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Our latest Lab session had our community of enquiry grappling with the complex question of authenticity in the context of leadership. Both of us cherish the notion of the authentic self, and don’t hesitate to encourage our clients to become more authentic in the way they conduct themselves in their environments.
Yet, lately, some of our clients’ experiences have forced us to revisit our thoughts on what it takes to be an effective authentic leader. Indeed, recently a couple of our clients have gotten themselves into trouble by being a little too authentic — where their commitment to openly sharing their thoughts and feelings has been seen as impacting negatively on their capacity to successfully lead. In light of this, we decided to explore and refine our definition of authenticity in the context of good leadership practices. And what better way to do this than taking the question to our Sydney- and Melbourne-based communities of enquiry…?! Below we share with you some of the themes that came up in our conversations.
The central question we set out to explore was “Can a leader be too authentic?” We kicked off the conversation by asking participants two things:
Is the question of whether you’re being authentic in your role as leader even on your radar? (...or are we the only ones preoccupying ourselves with such questions?!)
When you hear about someone else being ‘authentic’, what comes to mind? What do you see? And how do you feel?
This was all we needed to start off some rich conversation.
From the first question, it was clear that authenticity is indeed a hot topic for leaders, and important to the majority of us present in the room. It was also clear that the very concept of authenticity was a complex question in itself – let alone what authenticity in a leadership contextmight look like. So, we took a step back to begin by simply sharing what each of us meant by the term ‘authenticity’.
Authenticity = be your true self, but which ‘self’?
Although there were many different takes on the notion of ‘authenticity’, a central theme was “being your true self”; “it’s who I am”. But this led us to ask: Which ‘self’? The self I am today? Or the self I was yesterday? Is it my ‘real’ self? Or my ‘ideal’ self? And anyway, do we ever really know who we truly are?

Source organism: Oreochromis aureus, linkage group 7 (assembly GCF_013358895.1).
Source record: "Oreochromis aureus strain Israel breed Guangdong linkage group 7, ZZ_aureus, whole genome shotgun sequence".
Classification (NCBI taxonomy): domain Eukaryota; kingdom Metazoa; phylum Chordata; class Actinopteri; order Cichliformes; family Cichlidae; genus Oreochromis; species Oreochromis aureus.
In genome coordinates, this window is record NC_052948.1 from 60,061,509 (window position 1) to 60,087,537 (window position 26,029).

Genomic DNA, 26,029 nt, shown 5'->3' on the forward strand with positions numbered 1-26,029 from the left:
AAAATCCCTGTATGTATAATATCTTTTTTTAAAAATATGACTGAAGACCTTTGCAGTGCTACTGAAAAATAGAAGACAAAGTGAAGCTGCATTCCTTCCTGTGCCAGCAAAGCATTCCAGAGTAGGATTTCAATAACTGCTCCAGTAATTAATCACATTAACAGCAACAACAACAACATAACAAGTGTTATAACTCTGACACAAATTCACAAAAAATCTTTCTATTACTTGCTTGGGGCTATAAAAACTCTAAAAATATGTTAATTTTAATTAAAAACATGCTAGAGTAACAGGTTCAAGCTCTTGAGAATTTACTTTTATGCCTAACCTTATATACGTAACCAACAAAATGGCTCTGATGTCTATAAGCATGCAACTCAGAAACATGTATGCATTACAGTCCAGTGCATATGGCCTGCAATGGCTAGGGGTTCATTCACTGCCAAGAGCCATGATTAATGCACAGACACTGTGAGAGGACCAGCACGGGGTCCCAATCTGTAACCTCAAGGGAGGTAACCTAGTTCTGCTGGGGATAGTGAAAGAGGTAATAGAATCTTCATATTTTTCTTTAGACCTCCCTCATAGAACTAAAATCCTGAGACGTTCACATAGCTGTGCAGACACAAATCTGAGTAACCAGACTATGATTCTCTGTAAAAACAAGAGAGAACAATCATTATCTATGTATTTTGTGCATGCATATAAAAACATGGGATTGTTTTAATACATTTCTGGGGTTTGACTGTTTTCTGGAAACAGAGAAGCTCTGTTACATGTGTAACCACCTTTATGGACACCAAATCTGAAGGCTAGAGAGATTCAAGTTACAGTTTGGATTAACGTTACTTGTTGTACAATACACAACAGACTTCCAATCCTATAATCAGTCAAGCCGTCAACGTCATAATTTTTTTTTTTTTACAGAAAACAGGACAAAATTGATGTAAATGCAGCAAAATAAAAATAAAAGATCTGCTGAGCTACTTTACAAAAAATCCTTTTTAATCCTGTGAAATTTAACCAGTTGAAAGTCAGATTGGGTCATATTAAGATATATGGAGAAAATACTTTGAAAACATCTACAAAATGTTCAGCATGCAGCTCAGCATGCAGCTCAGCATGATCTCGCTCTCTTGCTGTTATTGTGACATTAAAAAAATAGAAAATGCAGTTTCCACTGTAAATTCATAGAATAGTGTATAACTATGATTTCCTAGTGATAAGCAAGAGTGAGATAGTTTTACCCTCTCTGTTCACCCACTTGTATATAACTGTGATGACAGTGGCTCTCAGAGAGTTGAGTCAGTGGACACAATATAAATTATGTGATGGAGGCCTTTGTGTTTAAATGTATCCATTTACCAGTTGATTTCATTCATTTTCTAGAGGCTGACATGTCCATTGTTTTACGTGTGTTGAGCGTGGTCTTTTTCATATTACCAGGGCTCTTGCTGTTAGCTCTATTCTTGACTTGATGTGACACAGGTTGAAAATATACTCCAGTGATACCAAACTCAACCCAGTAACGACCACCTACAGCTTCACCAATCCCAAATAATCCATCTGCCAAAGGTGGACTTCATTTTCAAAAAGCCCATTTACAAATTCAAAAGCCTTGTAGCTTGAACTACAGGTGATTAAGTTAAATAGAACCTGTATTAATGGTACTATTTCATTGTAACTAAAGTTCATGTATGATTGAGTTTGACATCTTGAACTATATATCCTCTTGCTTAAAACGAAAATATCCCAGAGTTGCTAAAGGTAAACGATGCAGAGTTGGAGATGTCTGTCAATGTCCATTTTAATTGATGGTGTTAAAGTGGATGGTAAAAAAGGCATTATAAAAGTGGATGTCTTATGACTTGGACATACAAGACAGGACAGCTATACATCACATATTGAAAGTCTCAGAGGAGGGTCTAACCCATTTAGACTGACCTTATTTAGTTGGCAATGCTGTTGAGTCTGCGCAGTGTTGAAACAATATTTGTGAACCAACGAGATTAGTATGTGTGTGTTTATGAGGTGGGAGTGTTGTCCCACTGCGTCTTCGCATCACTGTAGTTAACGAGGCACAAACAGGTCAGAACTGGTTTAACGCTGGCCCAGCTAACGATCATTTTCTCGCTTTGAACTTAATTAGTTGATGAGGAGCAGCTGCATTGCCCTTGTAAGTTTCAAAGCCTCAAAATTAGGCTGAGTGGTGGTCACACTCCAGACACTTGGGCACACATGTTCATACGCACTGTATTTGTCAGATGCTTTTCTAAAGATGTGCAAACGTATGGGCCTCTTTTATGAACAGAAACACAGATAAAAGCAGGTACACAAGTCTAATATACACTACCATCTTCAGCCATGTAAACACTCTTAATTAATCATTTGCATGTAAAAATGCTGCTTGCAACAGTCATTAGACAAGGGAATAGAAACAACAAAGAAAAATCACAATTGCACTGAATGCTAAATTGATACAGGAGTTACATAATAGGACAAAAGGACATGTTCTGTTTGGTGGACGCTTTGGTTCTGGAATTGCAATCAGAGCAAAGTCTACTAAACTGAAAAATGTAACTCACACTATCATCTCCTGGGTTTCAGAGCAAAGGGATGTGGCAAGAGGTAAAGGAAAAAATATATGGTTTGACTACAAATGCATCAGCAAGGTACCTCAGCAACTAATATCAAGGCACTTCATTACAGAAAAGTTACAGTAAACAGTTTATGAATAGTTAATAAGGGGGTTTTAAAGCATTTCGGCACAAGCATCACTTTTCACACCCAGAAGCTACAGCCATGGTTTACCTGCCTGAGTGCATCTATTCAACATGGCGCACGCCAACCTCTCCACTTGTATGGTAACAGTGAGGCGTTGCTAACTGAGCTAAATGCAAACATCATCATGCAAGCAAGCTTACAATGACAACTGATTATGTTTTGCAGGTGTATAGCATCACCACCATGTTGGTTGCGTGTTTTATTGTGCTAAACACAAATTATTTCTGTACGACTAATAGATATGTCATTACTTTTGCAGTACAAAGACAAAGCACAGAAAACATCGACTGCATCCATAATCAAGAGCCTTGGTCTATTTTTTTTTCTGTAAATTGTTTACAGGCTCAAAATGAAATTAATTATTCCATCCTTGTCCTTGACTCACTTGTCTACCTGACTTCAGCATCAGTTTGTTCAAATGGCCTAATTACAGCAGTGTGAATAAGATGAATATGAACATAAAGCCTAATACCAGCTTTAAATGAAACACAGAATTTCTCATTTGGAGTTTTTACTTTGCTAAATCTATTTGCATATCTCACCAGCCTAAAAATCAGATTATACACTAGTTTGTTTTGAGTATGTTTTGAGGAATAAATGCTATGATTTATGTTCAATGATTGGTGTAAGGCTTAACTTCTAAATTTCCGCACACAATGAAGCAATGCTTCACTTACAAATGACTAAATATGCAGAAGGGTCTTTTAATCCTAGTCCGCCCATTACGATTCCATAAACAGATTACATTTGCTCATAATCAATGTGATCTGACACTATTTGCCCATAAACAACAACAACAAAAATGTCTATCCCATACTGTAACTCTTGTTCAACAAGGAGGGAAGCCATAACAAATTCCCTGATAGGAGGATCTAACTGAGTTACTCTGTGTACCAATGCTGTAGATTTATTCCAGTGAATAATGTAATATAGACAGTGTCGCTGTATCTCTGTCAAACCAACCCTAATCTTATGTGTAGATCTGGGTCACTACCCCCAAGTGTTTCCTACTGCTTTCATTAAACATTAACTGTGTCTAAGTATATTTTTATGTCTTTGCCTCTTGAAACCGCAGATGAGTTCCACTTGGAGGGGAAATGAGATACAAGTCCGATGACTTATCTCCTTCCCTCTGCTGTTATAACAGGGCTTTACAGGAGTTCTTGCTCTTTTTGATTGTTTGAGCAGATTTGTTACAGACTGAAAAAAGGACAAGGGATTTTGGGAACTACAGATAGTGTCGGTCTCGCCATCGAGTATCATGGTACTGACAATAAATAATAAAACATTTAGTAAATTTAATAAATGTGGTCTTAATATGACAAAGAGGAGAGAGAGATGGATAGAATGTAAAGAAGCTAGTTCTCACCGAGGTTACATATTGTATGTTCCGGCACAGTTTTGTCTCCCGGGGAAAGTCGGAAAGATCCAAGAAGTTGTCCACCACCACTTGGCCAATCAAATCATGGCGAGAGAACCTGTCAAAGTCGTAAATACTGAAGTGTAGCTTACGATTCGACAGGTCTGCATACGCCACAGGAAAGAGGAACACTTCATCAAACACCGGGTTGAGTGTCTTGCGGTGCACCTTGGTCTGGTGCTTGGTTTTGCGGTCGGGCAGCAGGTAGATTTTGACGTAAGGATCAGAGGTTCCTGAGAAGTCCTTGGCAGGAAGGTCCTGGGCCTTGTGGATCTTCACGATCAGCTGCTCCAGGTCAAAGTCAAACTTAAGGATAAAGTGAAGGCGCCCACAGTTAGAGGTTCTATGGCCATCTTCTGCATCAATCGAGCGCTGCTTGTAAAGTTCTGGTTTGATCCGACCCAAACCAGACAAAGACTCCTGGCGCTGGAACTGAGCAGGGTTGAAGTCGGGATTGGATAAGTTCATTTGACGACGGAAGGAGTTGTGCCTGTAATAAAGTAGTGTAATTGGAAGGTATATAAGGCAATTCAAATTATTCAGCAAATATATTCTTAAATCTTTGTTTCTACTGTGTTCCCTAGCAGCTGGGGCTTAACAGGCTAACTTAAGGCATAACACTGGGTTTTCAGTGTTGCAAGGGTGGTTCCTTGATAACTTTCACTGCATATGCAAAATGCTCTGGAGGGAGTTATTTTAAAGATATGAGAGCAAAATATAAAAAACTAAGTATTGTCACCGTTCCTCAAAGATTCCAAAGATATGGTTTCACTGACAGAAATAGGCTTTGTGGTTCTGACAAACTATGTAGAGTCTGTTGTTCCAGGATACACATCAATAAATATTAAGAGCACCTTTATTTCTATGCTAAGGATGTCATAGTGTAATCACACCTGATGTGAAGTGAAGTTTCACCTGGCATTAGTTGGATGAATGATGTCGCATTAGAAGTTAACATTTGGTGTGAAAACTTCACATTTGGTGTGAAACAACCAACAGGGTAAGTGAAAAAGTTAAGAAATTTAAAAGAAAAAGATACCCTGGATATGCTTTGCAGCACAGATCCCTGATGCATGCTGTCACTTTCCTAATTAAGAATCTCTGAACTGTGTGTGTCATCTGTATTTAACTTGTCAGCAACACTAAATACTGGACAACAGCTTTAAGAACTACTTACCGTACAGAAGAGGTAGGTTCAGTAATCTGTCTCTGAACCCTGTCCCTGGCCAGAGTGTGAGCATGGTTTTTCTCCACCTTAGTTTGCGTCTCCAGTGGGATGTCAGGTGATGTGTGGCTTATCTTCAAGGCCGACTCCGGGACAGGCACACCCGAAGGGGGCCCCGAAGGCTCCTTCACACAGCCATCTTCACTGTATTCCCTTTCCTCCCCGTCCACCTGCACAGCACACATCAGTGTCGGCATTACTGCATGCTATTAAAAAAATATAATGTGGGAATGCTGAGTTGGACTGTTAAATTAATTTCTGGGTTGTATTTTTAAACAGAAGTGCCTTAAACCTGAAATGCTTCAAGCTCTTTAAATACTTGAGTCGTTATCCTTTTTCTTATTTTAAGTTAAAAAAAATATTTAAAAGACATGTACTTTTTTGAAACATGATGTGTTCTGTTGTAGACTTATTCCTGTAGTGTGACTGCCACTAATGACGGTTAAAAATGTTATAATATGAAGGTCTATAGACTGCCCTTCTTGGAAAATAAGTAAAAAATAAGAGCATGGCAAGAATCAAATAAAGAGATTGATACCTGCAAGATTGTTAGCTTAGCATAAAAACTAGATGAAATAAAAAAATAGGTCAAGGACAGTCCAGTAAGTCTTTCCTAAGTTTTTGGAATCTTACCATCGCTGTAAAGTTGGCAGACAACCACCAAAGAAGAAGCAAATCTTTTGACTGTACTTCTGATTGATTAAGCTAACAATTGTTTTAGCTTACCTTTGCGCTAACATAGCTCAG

In her very interesting book, The Art of Authenticity, Karissa Thacker proposes the concept of ‘selves’, plural, over a fixed, singular ‘self’. Thacker suggests that this plurality of selves is a more realistic view of who we are, since it allows us to encompass the multi-dimensional richness of our lives. Citing Carol Dweck and the famous concept of fixed vs. growth mindset, she also points out that as a concept, ‘selves’, is more conducive to the notion of self-growth, since the concept of a single fixed self restricts us to a rigid view of ourselves that we might be tempted to work hard to protect. The concept of a fixed self also implies that you can simply “figure yourself out” — as though there’s a “self-awareness box” that you can simply tick off once you’ve figured it out! ….Not quite the way it works unfortunately — self-awareness certainly seems to be a lifelong journey!
Beyond this first challenge of defining which ‘self’ we are being true to when we are ‘being authentic’, we had another complexity to tackle. As one participant put it, “What does it mean to ‘be’ authentic?”; “How do you know when you are?”
What does it mean to ‘be authentic’?
For many participants, being authentic was first and foremost a feeling. “When I’m not authentic, I feel uncomfortable, I cringe”. For others, being authentic was akin to being transparent; “It’s about being undefended and open”. And for some amongst us, it was about being “real” versus “pretending”; about being “congruent inside out”; about being “true to my core intrinsic values”; about “being consistent” and “knowing your story”.
But then someone challenged our thinking with the reflection that authenticity seemed to be more about how we feel, and that being true to one’s self — and to one’s beliefs — seemed to be more about‘integrity’ than ‘authenticity’! This opens up a question yet to be explored in depth — are authenticity and integrity two sides of the same coin, then...?